Recent IPOs – What They Mean For The Market

| September 22, 2009 | 0 Comments

I learned an important lesson my first day as an investment banker… The only thing that matters is the money.  The fees in investment banking are huge.  There’s no limit to how far bankers will go.

That’s what prompted one of the strangest trips of my life.

It was a few years ago, but I still remember the sunny Friday afternoon in San Francisco.  I could see the small town of Tiburon across the bay from my window.  I was sitting at my desk on the 39th floor of the Embarcadero Center.

I just started at the firm a few months earlier.  And I was eager to prove myself.

I heard the head of the west coast office sauntering over to the analyst pit.  He asked in his most detached voice, what we were doing for the weekend.  By now I knew better… He didn’t care about our weekend… He was looking for a junior banker to do his bidding.

I offered up that I was free.  He asked if I had a passport then told me to follow him.

As we walked back to his corner office, he started telling me about a new financing for a client in Taiwan.  The company’s in the semi-conductor industry and they needed to raise $300 million… Fast!

A few hours later I was on a flight to Taiwan.

Sitting in first class (row 1 seat 2), I started reviewing the diligence process I’d need to go through.  Luckily we’d recently worked on another deal for this client.  The workload wouldn’t be too bad.

The flight time was 12 hours to Taiwan.

It was raining cats and dogs when we touched down.  The car picked me up and drove me another hour and a half to the hotel.  It was the middle of the night when I checked in.  My wake-up call was set for four hours later.

I had a 7 am breakfast meeting with management, followed by eight hours of diligence on the company.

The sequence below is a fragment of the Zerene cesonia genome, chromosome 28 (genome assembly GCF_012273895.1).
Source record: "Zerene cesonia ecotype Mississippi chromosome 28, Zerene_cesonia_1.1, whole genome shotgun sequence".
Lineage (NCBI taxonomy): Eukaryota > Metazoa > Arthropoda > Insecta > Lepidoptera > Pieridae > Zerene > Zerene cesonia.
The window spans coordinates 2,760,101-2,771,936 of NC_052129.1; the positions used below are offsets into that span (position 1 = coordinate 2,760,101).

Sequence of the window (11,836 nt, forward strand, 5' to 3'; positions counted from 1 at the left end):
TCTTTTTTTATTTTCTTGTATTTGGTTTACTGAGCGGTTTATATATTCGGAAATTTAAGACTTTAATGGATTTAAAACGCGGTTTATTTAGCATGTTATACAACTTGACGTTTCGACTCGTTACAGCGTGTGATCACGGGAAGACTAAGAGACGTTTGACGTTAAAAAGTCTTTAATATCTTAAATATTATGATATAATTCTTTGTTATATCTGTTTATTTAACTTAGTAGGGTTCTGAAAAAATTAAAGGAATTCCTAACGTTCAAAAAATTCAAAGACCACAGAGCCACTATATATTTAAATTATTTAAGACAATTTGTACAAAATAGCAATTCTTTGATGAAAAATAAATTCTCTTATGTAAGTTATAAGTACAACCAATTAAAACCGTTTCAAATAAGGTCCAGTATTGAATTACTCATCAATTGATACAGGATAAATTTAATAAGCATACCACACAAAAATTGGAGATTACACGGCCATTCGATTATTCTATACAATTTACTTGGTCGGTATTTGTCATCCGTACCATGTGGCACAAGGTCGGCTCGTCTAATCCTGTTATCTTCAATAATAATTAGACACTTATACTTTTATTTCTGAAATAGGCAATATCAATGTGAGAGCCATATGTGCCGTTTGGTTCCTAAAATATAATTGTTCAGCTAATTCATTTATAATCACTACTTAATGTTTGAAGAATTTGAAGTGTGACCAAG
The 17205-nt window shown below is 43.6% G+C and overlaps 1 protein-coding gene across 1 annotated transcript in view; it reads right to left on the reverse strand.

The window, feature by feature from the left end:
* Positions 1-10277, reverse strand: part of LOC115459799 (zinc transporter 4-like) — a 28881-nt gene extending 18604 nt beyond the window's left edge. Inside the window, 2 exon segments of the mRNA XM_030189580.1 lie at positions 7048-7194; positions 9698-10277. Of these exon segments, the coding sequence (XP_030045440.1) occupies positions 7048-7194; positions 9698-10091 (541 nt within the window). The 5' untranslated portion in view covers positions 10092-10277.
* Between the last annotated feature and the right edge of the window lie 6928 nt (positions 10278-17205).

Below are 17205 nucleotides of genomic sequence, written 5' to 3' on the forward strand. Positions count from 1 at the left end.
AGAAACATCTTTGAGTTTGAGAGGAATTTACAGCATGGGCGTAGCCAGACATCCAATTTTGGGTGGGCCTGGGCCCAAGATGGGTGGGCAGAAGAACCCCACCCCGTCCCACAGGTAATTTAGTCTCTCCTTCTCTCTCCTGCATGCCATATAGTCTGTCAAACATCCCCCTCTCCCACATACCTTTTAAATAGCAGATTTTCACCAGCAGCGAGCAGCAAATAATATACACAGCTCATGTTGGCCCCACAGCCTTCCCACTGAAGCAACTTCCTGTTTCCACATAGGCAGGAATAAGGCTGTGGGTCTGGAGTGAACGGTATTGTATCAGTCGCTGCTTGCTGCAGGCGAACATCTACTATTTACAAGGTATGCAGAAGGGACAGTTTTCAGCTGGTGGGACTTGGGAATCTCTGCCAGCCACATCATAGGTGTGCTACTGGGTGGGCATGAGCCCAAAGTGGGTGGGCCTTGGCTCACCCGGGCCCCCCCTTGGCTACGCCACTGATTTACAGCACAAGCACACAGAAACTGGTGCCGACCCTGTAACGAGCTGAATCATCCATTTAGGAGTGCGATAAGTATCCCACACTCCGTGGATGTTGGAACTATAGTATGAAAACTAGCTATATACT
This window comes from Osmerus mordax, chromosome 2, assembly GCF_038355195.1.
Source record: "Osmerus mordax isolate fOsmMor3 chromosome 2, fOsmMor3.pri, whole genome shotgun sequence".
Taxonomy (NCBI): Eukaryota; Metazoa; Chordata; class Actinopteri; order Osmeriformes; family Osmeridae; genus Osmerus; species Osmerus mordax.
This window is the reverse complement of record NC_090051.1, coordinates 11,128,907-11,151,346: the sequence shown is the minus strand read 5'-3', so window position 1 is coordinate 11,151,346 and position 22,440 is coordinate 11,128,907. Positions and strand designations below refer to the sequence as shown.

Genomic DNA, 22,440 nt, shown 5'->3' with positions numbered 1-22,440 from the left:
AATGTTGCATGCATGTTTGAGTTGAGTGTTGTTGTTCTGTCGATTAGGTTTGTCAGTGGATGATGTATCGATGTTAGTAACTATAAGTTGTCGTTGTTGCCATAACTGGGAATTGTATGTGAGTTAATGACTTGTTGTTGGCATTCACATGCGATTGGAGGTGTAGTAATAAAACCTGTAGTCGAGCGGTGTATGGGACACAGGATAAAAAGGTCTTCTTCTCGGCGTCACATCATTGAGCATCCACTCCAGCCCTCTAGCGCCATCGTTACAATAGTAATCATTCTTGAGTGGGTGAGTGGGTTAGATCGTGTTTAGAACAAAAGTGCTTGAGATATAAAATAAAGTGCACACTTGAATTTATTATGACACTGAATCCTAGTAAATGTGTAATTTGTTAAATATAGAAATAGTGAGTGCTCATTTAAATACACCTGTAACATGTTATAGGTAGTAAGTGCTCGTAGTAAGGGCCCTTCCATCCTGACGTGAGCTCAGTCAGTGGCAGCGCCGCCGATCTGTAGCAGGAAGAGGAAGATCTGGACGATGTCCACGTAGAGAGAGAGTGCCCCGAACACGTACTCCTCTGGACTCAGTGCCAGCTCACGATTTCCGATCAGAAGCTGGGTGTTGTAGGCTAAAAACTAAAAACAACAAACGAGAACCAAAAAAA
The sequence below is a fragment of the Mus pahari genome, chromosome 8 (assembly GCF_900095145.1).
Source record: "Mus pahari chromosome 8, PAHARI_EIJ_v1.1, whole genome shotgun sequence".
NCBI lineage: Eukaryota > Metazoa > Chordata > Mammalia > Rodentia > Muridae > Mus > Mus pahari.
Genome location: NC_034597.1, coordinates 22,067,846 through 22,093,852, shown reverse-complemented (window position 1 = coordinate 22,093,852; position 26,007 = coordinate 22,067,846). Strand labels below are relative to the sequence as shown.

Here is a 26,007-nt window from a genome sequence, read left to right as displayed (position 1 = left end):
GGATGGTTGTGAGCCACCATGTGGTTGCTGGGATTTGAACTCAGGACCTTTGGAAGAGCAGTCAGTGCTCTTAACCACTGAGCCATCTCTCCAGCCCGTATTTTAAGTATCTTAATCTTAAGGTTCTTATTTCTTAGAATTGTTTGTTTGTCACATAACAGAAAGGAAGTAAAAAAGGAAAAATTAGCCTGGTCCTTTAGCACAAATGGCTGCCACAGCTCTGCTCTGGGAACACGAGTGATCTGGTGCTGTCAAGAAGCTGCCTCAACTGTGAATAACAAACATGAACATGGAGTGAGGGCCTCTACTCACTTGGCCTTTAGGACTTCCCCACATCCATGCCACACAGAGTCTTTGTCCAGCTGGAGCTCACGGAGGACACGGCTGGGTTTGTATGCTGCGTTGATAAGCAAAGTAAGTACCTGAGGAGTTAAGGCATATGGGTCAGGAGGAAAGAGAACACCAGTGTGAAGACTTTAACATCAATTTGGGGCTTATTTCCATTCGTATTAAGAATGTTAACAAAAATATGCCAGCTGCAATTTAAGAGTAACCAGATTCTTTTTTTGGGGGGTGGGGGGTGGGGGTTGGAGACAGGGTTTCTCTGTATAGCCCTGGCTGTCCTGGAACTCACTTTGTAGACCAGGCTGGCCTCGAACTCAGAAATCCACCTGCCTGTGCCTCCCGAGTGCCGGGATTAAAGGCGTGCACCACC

Then my driver picked me up from the company office and drove me right back to the airport.  When it was all said and done, I’d spent just 20 hours on the ground in Taiwan and 24 hours flying there and back.

If I remember correctly, our fee was just over $1 million… Not bad for 44 hours of work.

With money like that on the line, you learn to watch the markets closely.

Raising money for a company isn’t easy.  You can spend months, or years, grooming a company for a fundraising.  If you bring the company to the market at the wrong time, the deal struggles.  Or worse, the deal doesn’t get done.

I learned quickly it’s all about timing.

Do a deal when investors are hungry and you get premium valuations and transactions close quickly.  The loss of a single day can cost the company hundreds of millions… and the bankers could lose their seven figure paychecks.

When a client decides to raise money, bankers move at sprinters’ speed.

The only measure of the IPO market is how other companies’ offerings are performing.  That’s why fundraisings happen in groups.  Often a particular industry or type of company will get hot.  Investors clamor for shares… and the investment bankers search high and low for companies to feed the demand.

Just look at some recent IPOs from the last few months.

Changyou.com (CYOU) is up more than 100% since their IPO in April.
Recon Technology (RCON) is up over 81% since their IPO in July.
Duoyuan Global Water (DGW) is up more than 50% since their IPO in June.

What’s this mean?

Institutional investors are making money off of IPOs.  That means they’re likely to demand more product.  With the IPO window open, it tells me companies, investment bankers, traders, and most importantly, institutional investors all see good things ahead for the market.

It also tells me the recent market rally isn’t a head fake or a “Bear Market Rally”.  I believe we’re at the beginning of the next leg higher.  In early August, I called for Dow 10,000.  Now I’m virtually certain we’ll get there sooner rather than later.

I have a few great ideas on how to profit from the booming IPO market… Unfortunately I’m out of room for today.  Watch closely, I’ll be writing about my ideas in future issues.

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Category: Stocks

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The Dynamic Wealth Report works with a number of staff writers and guest experts who specialize in everything from penny stocks to ETFs to options trading. These guest analysts post under the 'staff writer' moniker for ease of use.

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